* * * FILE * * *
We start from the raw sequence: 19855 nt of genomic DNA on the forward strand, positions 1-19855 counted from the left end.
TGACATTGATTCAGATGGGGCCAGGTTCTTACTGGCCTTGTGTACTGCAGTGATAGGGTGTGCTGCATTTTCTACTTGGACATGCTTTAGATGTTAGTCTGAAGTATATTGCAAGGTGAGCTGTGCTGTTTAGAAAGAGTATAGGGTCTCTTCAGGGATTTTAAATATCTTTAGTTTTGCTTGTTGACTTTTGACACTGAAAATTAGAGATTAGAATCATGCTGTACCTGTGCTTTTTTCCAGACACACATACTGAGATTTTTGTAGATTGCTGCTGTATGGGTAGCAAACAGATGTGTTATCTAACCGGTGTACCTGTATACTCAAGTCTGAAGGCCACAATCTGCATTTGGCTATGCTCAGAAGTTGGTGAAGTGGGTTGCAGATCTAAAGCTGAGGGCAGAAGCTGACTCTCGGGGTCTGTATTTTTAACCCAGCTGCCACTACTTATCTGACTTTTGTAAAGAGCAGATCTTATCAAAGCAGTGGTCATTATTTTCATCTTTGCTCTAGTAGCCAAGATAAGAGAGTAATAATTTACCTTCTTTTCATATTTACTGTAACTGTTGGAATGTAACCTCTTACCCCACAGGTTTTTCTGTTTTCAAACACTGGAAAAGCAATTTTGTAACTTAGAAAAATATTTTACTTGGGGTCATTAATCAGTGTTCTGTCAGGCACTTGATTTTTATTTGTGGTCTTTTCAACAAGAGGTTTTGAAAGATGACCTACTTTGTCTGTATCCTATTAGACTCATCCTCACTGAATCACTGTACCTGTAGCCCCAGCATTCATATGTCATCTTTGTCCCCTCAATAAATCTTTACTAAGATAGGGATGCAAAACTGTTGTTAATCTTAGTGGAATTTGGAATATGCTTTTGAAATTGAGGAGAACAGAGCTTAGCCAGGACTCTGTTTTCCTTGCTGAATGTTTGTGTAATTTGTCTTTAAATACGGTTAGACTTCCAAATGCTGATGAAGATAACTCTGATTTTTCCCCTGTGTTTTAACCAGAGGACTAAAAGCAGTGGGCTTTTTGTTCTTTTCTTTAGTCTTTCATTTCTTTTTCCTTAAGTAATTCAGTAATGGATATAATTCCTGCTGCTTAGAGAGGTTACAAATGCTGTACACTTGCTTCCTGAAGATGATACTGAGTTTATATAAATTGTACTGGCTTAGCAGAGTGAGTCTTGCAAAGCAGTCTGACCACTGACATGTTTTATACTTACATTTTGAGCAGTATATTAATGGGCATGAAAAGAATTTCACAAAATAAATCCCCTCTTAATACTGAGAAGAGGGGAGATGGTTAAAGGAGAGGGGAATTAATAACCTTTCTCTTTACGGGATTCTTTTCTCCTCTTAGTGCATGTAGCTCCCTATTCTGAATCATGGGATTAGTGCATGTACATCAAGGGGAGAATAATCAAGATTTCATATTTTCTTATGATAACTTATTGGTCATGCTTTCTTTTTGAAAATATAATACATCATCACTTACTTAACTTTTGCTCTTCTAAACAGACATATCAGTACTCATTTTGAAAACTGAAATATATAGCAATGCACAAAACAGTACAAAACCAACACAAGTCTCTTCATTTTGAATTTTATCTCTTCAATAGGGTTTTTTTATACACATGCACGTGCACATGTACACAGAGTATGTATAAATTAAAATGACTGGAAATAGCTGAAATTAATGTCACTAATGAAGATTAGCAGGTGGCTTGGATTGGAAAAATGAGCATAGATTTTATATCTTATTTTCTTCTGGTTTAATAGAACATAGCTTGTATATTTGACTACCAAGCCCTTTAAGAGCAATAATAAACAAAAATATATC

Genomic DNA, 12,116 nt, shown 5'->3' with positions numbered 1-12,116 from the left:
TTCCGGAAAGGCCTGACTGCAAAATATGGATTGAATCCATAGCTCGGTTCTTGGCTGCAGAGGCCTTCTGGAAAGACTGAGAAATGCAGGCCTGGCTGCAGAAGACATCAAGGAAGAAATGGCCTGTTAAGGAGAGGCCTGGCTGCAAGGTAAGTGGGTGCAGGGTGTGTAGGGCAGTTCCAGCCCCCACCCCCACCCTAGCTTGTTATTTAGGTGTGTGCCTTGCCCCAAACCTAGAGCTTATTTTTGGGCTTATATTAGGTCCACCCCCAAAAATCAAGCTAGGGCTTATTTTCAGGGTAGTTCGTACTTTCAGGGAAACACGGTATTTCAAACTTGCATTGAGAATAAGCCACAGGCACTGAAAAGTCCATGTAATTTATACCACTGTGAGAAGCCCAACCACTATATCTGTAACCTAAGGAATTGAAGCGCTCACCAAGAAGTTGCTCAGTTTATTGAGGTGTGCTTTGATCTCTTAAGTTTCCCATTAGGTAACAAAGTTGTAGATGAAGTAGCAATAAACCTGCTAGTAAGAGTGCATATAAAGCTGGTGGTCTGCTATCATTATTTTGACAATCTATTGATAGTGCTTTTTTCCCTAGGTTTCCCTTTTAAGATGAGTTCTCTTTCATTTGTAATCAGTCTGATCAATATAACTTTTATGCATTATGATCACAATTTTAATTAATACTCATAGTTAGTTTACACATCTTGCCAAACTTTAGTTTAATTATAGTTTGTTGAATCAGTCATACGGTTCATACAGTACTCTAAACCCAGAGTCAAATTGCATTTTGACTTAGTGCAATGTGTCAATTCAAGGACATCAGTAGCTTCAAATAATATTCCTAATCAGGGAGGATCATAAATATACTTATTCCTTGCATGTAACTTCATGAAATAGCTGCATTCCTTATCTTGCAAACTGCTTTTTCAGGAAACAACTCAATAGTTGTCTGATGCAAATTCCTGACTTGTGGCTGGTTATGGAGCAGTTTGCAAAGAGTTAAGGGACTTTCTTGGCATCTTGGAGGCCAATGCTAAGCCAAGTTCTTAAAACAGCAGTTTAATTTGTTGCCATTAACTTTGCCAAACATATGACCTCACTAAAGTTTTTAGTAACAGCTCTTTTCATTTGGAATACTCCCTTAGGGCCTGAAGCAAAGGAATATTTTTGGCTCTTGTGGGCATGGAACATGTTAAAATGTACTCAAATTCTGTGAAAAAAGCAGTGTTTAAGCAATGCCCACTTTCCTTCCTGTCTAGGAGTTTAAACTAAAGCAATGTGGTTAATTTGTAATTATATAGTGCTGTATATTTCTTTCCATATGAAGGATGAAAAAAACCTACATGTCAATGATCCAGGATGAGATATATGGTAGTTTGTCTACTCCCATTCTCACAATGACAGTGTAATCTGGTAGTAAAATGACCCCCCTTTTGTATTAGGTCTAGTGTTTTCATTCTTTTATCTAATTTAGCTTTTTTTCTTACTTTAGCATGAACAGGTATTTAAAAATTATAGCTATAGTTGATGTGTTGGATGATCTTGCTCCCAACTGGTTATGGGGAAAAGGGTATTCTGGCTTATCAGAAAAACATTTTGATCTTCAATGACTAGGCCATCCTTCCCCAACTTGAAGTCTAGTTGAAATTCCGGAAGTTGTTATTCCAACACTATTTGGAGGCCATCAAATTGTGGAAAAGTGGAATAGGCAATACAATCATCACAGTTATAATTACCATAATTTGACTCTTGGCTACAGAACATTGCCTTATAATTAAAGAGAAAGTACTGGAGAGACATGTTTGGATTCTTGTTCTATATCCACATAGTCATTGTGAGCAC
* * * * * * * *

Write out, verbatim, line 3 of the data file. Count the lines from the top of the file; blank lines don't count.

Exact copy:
Genomic DNA, 12,116 nt, shown 5'->3' with positions numbered 1-12,116 from the left: